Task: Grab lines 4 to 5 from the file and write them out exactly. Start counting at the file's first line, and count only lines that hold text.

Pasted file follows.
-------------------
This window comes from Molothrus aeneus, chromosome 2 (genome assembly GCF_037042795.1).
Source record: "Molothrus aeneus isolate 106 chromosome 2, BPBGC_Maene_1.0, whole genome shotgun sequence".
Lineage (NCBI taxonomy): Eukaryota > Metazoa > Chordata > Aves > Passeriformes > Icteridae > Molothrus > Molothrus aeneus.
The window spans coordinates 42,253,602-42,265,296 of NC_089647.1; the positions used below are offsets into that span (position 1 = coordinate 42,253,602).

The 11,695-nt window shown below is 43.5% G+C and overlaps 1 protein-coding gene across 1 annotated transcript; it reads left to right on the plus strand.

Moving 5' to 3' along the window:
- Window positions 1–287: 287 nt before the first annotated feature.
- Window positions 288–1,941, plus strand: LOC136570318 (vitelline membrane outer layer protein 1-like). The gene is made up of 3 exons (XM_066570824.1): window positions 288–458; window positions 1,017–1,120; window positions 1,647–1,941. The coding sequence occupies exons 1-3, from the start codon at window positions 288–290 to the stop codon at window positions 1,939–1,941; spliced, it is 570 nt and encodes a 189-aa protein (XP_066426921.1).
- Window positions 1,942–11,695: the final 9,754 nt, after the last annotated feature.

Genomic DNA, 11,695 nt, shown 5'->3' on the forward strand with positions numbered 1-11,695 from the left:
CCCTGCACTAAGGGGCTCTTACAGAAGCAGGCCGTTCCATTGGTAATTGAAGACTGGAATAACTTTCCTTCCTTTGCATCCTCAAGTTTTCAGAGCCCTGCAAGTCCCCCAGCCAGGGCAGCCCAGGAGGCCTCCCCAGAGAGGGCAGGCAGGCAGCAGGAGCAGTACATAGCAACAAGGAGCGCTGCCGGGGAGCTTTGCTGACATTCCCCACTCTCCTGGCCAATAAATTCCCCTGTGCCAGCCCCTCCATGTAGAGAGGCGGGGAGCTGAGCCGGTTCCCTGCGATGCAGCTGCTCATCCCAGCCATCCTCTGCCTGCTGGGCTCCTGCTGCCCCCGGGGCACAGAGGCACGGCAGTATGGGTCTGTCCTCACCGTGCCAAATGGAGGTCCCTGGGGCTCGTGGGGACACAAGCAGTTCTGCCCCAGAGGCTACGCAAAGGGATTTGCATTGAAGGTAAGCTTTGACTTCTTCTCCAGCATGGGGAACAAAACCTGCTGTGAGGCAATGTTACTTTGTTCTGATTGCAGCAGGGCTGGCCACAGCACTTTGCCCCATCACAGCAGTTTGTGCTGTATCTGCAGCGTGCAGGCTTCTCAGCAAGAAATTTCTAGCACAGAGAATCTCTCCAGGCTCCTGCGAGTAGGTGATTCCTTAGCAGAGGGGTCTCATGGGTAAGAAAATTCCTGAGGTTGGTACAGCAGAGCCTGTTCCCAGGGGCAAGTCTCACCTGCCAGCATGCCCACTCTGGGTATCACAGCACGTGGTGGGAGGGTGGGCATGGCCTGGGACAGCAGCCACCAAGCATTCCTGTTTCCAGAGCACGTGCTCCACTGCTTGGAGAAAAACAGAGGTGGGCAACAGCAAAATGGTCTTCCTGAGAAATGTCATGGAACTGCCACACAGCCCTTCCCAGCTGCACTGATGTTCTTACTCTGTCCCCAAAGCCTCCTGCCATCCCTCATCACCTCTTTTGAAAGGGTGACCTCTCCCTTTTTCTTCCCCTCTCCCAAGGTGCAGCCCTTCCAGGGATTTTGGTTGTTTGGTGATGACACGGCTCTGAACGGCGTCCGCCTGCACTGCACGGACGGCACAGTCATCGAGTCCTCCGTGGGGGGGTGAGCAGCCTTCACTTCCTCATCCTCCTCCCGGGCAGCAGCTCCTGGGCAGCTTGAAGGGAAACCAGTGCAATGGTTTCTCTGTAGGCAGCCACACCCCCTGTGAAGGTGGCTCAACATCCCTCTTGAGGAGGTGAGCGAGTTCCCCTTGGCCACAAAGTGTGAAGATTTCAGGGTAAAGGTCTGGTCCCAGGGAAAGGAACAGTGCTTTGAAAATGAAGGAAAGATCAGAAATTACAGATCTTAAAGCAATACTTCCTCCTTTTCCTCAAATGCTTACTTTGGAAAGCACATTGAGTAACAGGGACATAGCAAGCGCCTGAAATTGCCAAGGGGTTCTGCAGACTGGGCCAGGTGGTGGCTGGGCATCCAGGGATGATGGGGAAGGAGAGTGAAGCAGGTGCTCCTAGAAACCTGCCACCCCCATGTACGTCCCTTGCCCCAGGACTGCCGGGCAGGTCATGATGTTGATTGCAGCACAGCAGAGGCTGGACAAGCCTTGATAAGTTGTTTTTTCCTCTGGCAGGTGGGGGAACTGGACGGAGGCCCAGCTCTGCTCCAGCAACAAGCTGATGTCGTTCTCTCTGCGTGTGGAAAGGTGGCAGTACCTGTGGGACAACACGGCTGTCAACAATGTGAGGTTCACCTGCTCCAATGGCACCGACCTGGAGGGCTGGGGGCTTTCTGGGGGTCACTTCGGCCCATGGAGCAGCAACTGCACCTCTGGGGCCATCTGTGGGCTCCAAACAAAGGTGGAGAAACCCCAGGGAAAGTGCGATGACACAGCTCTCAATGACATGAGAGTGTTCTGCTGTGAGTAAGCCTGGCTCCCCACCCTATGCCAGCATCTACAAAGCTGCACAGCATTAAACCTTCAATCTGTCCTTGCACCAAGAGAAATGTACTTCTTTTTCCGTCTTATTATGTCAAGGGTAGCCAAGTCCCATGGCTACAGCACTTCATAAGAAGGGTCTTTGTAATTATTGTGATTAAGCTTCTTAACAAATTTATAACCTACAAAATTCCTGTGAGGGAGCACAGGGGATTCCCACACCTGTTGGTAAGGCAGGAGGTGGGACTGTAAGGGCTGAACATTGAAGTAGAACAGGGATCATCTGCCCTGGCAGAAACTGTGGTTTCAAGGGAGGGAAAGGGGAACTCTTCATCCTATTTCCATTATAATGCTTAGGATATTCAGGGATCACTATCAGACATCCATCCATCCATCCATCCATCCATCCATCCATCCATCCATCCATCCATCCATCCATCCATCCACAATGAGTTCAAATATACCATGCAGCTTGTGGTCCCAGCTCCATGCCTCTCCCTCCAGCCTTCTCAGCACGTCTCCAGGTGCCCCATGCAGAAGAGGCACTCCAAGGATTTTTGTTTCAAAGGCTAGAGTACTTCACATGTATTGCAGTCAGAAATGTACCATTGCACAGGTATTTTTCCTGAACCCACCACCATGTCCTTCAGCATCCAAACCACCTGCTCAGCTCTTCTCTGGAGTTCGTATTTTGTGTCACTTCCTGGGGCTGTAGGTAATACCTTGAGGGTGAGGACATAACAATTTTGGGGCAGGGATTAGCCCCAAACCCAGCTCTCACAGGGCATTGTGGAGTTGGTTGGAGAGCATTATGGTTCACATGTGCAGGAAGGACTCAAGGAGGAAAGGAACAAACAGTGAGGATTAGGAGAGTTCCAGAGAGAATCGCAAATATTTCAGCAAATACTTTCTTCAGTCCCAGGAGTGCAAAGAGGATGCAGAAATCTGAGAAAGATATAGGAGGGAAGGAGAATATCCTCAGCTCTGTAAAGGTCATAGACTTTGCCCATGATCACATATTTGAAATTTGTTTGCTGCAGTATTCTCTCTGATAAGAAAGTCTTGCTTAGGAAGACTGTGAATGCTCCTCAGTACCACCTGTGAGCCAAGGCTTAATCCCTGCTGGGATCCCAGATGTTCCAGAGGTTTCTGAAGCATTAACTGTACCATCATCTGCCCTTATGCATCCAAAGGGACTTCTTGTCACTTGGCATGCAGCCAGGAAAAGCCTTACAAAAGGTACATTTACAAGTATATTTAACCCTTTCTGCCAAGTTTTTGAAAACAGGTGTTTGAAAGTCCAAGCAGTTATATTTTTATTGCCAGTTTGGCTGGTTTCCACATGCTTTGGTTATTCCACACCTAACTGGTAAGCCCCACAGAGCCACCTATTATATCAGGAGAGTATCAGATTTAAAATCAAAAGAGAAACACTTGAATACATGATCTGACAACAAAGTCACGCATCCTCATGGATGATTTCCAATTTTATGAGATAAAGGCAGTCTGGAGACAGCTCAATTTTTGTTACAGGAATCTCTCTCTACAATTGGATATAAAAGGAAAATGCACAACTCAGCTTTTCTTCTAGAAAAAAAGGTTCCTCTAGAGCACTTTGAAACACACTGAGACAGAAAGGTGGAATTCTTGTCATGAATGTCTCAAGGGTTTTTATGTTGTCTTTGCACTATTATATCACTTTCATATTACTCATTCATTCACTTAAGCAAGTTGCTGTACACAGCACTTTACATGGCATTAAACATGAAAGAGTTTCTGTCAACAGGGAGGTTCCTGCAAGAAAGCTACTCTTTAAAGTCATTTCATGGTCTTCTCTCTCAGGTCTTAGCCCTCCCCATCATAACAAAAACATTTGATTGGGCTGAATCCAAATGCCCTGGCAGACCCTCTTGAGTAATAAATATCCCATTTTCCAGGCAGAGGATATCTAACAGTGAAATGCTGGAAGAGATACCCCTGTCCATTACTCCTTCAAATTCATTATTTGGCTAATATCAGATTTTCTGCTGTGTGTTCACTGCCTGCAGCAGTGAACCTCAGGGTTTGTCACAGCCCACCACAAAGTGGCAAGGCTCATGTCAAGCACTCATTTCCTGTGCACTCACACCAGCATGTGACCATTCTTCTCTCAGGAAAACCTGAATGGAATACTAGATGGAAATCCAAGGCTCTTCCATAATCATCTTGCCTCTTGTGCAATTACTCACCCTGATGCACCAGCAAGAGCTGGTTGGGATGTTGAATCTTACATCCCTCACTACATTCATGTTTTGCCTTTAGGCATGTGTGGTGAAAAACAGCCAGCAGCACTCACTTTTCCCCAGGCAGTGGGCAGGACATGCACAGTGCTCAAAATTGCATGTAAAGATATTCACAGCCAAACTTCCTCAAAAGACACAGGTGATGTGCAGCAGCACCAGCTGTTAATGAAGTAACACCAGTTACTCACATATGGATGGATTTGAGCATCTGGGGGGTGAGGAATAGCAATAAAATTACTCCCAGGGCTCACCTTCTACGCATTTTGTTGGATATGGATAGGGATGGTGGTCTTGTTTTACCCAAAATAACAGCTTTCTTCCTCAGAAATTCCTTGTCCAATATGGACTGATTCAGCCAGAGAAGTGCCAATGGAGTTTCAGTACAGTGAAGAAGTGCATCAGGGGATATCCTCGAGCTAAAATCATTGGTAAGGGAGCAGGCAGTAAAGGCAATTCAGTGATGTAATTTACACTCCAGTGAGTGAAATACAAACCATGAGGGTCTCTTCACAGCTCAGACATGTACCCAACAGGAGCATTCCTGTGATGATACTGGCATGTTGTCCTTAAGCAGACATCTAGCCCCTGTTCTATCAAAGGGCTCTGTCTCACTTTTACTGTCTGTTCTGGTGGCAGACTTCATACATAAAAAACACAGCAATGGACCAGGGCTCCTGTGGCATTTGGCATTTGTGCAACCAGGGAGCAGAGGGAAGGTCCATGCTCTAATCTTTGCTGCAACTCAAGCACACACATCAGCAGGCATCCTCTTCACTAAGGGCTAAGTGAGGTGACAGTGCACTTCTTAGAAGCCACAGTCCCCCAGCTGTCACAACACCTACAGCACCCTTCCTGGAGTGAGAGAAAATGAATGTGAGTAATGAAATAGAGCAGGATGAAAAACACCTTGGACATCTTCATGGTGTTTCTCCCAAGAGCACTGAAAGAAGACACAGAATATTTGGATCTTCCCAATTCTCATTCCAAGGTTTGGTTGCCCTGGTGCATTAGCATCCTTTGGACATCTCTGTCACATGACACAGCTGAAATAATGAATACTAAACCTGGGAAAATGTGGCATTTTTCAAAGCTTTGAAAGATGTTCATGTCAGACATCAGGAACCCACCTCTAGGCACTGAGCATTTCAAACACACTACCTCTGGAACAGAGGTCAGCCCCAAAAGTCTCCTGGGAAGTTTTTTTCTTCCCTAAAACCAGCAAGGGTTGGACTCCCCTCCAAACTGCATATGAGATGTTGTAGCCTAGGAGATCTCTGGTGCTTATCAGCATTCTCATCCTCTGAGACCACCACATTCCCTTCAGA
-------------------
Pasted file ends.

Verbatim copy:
The window spans coordinates 42,253,602-42,265,296 of NC_089647.1; the positions used below are offsets into that span (position 1 = coordinate 42,253,602).

The 11,695-nt window shown below is 43.5% G+C and overlaps 1 protein-coding gene across 1 annotated transcript; it reads left to right on the plus strand.